Where to stand in Texas to see 2 solar eclipses in under 6 months

Graphic illustration showing the paths of October's annular solar eclipse and April's total solar eclipse crossing over at a location in Texas.
The paths of October 14, 2023's annular solar eclipse and April 8, 2024's total solar eclipse cross in Texas (Image credit: Michael Zeiler/GreatAmericanEclipse.com)

 What if the same place on the planet had two solar eclipses in under six months? 

That's what will soon happen in southern Texas, which will begin its planetary purple patch on Saturday, Oct. 14, 2023, with a 'ring of fire' annular solar eclipse. Less than six months later on Monday, April 8, 2024, comes the real thing — total solar eclipse 2024

This is celestial good luck on the grandest of scales. "There are about 375 years on average between total solar eclipses in a given location and thousands of years between getting two solar eclipses in a row so this is an extraordinary thing," Dr. Angela Speck, Co-Chair of the American Astronomical Society's Solar Eclipse Task Force and teacher of astrophysics at the University of Texas in San Antonio, told Space.com. "There are at least two solar eclipses every six months somewhere on Earth, but where I live, this time I get to see both." 

San Antonio is in a good location for both eclipses. This October it will see a 'ring of fire' for 4 minutes and 5 seconds and while it's right on the edge of the path of totality in April, its northern suburbs will see up to a few minutes of totality. 

Related: Annular solar eclipse 2023: How to watch in person and online 

The Texan 'Two Eclipse' square

A square of Texas measuring 120 miles (193 kilometers) on each side — over 14,000 square miles (36,000 square km)  in total — will see both a 'ring of fire' (for up to 4 mins 50 secs) and totality (for up to 4 mins 46 secs). 

The Texan 'Two Eclipse' quadrant in Hill Country. (Image credit: Michael Zeiler/GreatAmericanEclipse.com)

Prime locations that will experience both eclipses include Rocksprings, Junction, Fredericksburg, Kerrville, Bandera, Comfort, Medina, Utopia, Vanderpool, Concan, Leakey, Rio Frio and Uvalde.

"It's a really beautiful area of hills, trees, rivers, vineyards and winding roads," Erica Sagebiel, Director, Texas Hill Country River Region, told Space.com. "My favorite part about these eclipses coming to us is that it means we can share the Hill Country with people from other places that maybe don't have any idea what it is."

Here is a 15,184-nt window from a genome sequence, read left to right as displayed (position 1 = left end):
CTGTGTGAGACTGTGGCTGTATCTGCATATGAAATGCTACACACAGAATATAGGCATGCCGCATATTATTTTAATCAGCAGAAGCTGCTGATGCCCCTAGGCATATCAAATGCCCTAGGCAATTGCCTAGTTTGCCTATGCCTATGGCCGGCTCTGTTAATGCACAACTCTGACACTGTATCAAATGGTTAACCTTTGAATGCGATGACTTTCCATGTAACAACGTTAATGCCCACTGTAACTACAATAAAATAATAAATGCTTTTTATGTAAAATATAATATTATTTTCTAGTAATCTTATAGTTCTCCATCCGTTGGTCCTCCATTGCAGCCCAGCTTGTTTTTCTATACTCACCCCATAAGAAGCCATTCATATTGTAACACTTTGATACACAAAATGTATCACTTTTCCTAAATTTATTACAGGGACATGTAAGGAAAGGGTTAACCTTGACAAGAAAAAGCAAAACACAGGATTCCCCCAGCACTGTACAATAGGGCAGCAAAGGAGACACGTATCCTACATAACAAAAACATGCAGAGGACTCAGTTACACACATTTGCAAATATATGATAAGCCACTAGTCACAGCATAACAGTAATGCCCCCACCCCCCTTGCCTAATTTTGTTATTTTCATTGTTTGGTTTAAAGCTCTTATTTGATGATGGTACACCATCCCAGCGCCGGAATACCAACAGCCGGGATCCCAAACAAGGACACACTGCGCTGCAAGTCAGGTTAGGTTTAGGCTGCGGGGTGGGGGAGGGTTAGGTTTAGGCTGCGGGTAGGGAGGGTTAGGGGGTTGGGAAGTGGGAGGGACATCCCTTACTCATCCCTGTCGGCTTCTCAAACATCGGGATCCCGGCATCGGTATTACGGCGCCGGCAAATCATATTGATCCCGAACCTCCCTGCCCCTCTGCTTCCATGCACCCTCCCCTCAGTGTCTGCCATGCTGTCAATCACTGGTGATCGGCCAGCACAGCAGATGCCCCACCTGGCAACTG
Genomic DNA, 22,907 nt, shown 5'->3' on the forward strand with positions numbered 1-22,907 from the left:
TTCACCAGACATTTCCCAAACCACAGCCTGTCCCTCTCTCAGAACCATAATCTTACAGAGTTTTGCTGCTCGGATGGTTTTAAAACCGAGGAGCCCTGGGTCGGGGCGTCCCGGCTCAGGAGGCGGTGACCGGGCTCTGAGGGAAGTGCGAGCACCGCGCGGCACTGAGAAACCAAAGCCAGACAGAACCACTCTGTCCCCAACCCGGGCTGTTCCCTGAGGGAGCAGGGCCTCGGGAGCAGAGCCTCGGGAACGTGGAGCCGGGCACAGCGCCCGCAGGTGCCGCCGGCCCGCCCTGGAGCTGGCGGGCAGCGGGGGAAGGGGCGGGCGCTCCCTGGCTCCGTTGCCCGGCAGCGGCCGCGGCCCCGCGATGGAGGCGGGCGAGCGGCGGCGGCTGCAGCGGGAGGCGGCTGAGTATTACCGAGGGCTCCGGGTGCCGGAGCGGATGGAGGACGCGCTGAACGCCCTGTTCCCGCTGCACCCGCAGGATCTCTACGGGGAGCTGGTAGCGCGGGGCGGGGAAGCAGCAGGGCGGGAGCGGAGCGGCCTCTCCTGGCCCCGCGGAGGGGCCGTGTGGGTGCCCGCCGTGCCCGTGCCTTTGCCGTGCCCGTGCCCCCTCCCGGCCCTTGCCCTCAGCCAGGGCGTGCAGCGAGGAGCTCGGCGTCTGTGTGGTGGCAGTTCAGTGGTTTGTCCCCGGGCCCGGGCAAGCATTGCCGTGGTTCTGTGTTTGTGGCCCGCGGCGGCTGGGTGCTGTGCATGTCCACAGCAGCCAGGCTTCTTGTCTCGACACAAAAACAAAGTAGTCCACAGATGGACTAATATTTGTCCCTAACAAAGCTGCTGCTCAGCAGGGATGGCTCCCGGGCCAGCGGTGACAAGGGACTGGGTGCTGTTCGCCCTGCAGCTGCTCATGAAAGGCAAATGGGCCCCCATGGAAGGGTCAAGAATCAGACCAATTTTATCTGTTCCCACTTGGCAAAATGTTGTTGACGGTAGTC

The last annular solar eclipse to occur in Texas Hill Country was on April 7, 1940, when a 'ring of fire' lasted for around 6 minutes and 15 seconds. It was photographed from Conroe, Texas by scientists from the University of Kansas, who published their photos in the August 1940 issue of Popular Astronomy. The last total solar eclipse experienced in this region was on May 26, 1397, for 5 minutes 1 second — a whopping 627 years ago. 

Although this area of Texas is rated as having the best chance of clear skies in the U.S. on April 8, 2024, on October 14, 2023, it's more likely to have clouds than the other U.S. States crossed by the path — including New Mexico Utah, Arizona and Nevada. However, on both occasions, the chance of clear skies is about 50%. 

Related: Road trip! Catch October's annular solar eclipse with 5 iconic routes through the US

Exploring the square

Garner State Park will be hosting a number of activities for the upcoming annular solar eclipse. (Image credit: Elaine Brackin / 500px via Getty Images)

Garner State Park is confirmed to be hosting activities for the 'ring of fire'. Other undoubted beauty spots in the vicinity include South Llano River State Park and Enchanted Rock State Natural Area, the latter of which is just outside the path of the 'ring of fire', but in prime position for the total solar eclipse. Both are Dark Sky Parks. April also sees the peak for the flowering of bluebonnets across Texas Hill Country, with a good spot being Willow City Loop scenic drive near Enchanted Rock. 

The city of Uvalde, population 15,000, is the gateway town to Hill Country itself and not typically a destination for tourists, but plans for the eclipses are ramping up. "We've been really focusing on the city on how to get schools involved," says Sagebiel. "Come September we plan to be in schools giving presentations to the kids and giving lectures and information to teachers." Both eclipses will be organized for the local community, not just visitors.